Anne Jeffreys

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Anne Jeffreys
AnneJeffreysApr10.jpg
Jeffreys in April 2010
BornAnne Carmichael
(1923-01-26) January 26, 1923 (age 91)
Goldsboro, North Carolina, U.S.
Other namesAnne Jeffries, Ann Jeffries
OccupationActress, singer
Years active1941-present
Spouse(s)Joseph R. Serena (1945-1949, annulled)
Robert Sterling (1951-2006, his death)
ChildrenJeffrey, Dana, Tyler
Website
http://www.annejeffreys.com/
 
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Anne Jeffreys
AnneJeffreysApr10.jpg
Jeffreys in April 2010
BornAnne Carmichael
(1923-01-26) January 26, 1923 (age 91)
Goldsboro, North Carolina, U.S.
Other namesAnne Jeffries, Ann Jeffries
OccupationActress, singer
Years active1941-present
Spouse(s)Joseph R. Serena (1945-1949, annulled)
Robert Sterling (1951-2006, his death)
ChildrenJeffrey, Dana, Tyler
Website
http://www.annejeffreys.com/

Anne Jeffreys (born January 26, 1923) is an American actress and singer.

Career[edit]

Born Annie Carmichael[1] in Goldsboro, North Carolina, Jeffreys entered the entertainment field at a young age; her initial training was in voice (she was an accomplished soprano), but she decided as a teenager to sign with the John Robert Powers agency as a junior model.

Her plans for an operatic career were sidelined when she was cast in a staged musical review, Fun for the Money. Her appearance in that revue led to her being cast in her first movie role, in I Married an Angel (1942), starring Nelson Eddy and Jeanette MacDonald. She was under contract to both RKO and Republic Studios during the 1940s, including several appearances as Tess Trueheart in the Dick Tracy series, and the 1944 Frank Sinatra musical Step Lively. She also appeared in the horror comedy Zombies on Broadway with Wally Brown and Alan Carney in 1945 and starred in Riffraff with Pat O'Brien two years later.

When her career faltered, she instead focused on her stage career, playing lead roles on Broadway in productions such as the 1947 opera Street Scene, the 1948 Cole Porter musical Kiss Me, Kate (having replaced Patricia Morison) and the 1952 musical Three Wishes for Jamie. With long-term husband Robert Sterling, who was first married to Ann Sothern, she appeared in the CBS sitcom Topper (1953–1955), in which she was billed in a voiceover as "the ghostess with the mostest".

On December 18, 1957, Jeffreys and her husband played a couple with an unusual courtship arrangement brought about by an attack of the fever in the episode "The Julie Gage Story", broadcast in the first season of NBC's Wagon Train.

After a semi-retirement in the 1960s, she appeared on television, appearing in episodes of such series as Love, American Style (with her husband), L.A. Law and Murder, She Wrote. She was nominated for a Golden Globe for her work in The Delphi Bureau (1972). From 1984 to 1985, she starred in the short-lived Aaron Spelling series Finder of Lost Loves. She also appeared in Baywatch as David Hasselhoff's mother, and also had a recurring role in the night-time soap Falcon Crest as Amanda Croft.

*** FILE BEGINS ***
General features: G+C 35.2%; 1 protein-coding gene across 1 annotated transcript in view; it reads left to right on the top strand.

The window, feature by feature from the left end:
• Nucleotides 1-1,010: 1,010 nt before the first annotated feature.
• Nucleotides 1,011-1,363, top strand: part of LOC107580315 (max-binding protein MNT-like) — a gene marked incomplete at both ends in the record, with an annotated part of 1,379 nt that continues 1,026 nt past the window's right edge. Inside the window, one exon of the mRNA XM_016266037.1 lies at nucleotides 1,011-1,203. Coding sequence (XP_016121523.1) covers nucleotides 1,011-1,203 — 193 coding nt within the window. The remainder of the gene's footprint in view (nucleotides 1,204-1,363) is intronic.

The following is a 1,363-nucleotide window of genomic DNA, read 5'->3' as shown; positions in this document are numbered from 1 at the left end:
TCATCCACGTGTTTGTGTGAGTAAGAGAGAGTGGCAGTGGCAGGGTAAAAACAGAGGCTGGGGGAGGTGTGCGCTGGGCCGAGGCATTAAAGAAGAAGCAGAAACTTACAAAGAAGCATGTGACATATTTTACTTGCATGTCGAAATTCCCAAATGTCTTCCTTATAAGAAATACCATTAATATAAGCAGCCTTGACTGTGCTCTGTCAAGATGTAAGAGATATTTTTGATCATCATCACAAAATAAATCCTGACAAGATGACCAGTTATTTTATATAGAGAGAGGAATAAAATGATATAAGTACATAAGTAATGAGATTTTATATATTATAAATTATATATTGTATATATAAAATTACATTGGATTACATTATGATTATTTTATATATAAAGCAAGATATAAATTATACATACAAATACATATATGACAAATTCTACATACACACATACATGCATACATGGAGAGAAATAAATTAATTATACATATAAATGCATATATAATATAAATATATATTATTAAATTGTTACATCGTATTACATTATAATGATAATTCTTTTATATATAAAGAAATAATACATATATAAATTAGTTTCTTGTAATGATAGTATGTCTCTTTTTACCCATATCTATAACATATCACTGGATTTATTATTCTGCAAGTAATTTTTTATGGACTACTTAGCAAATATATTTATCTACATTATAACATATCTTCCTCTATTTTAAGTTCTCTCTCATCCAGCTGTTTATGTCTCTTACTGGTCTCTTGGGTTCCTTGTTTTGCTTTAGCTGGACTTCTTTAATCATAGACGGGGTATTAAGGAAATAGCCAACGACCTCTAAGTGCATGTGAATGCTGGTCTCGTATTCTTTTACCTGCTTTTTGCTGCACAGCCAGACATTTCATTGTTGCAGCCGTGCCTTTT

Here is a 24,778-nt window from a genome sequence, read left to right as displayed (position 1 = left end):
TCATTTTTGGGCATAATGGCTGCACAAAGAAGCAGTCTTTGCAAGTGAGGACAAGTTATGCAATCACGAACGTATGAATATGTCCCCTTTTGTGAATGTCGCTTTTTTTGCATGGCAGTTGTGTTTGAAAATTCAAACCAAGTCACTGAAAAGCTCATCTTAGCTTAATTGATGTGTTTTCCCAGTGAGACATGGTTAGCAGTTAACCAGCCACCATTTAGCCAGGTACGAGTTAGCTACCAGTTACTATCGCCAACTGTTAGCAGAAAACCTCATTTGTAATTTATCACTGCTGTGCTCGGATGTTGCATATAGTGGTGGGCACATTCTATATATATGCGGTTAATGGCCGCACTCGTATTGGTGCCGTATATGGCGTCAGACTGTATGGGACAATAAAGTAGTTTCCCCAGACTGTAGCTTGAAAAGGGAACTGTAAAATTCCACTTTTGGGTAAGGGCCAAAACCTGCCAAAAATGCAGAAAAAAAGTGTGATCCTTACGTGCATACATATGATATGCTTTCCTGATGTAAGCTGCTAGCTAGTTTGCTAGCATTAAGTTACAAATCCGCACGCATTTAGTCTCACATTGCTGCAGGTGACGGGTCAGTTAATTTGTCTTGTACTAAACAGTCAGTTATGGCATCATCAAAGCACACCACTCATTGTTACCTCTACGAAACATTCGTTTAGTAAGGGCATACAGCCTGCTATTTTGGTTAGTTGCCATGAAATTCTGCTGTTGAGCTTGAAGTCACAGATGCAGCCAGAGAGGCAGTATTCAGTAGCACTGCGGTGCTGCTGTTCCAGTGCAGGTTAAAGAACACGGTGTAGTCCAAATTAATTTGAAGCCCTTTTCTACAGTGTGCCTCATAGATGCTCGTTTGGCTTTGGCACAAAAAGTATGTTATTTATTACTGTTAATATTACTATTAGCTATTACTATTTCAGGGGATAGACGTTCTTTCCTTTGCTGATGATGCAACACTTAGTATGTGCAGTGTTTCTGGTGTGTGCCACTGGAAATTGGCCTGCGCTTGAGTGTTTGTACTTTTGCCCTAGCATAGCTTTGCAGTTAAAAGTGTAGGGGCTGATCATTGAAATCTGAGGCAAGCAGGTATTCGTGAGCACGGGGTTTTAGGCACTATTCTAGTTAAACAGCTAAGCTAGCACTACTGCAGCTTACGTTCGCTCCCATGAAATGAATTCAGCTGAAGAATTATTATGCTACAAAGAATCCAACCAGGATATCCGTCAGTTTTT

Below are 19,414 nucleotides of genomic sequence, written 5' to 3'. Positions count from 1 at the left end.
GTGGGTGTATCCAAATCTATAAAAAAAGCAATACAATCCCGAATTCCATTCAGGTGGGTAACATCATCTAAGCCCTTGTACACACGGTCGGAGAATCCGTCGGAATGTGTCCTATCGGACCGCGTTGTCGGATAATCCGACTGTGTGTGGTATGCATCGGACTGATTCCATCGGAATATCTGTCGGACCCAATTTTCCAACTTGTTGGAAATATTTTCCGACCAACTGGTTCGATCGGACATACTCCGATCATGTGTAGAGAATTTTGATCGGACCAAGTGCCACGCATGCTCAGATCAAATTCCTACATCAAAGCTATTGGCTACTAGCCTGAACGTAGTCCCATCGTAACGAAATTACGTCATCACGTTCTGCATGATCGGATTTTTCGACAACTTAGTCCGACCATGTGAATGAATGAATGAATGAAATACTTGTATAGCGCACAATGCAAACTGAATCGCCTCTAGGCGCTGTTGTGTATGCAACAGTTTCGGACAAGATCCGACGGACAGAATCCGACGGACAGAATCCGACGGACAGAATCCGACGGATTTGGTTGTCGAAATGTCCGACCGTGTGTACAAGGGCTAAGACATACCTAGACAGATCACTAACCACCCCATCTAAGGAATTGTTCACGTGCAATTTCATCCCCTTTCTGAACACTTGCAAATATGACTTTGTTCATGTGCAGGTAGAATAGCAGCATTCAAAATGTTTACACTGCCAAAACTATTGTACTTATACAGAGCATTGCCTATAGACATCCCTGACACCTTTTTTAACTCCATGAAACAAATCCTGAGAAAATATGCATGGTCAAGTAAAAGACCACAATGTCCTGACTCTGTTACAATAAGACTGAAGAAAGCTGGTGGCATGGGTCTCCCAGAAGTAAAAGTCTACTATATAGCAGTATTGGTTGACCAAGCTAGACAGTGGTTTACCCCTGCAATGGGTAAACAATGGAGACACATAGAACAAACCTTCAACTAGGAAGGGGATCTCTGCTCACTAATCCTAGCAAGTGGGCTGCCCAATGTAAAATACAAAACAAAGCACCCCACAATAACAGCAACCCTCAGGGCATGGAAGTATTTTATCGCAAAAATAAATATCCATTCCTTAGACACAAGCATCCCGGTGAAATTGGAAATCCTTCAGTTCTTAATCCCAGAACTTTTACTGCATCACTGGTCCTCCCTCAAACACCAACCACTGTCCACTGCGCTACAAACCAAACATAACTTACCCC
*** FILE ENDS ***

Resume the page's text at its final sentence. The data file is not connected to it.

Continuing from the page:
In 1979, she guest starred as Siress Blassie in the Battlestar Galactica episode "The Man with Nine Lives" as a love interest of Chameleon, a part played by Fred Astaire. She was the last person to dance with him onscreen. She also guest starred as Prime Minister Dyne in the Buck Rogers in the 25th Century episode "Planet of the Amazon Women" as the leader of the titular planet.

Her most recent career has been in daytime television; since 1984, she has appeared on the soap opera General Hospital (as well as its short-lived spinoff, Port Charles) as wealthy socialite Amanda Barrington.[2] The character last appeared on screen in 2004.

Jeffreys' star on the Hollywood Walk of Fame is at 1501 Vine Street.

Personal life[edit]

Jeffreys has been married twice. Her first marriage, to Joseph Serena, was annulled in 1949.[3]

She married actor Robert Sterling in 1951. Sterling appeared with Jeffreys in the series Topper. In January 1958, the duo tried another series, Love That Jill. It ran only a few months, with 13 episodes shot. They had three sons: Jeffrey, Dana and Tyler. Robert Sterling died on May 30, 2006 at age 88.

Filmography[edit]

With Pat O'Brien in Riffraff (1947)

Television Work[edit]

Stage Work[edit]

References[edit]

  1. ^ US Federal Census1930; Census Place: Goldsboro, Wayne, North Carolina; Roll: 1728; Page: 11A; Enumeration District: 12; Image: 51.0; FHL microfilm: 2341462
  2. ^ "Soap opera scenes". Boca Raton News. Retrieved May 1, 2014. 
  3. ^ "Divorces-Anne Jeffreys". Daytona Beach Morning Journal. October 11, 1947. Retrieved May 1, 2014. 

External links[edit]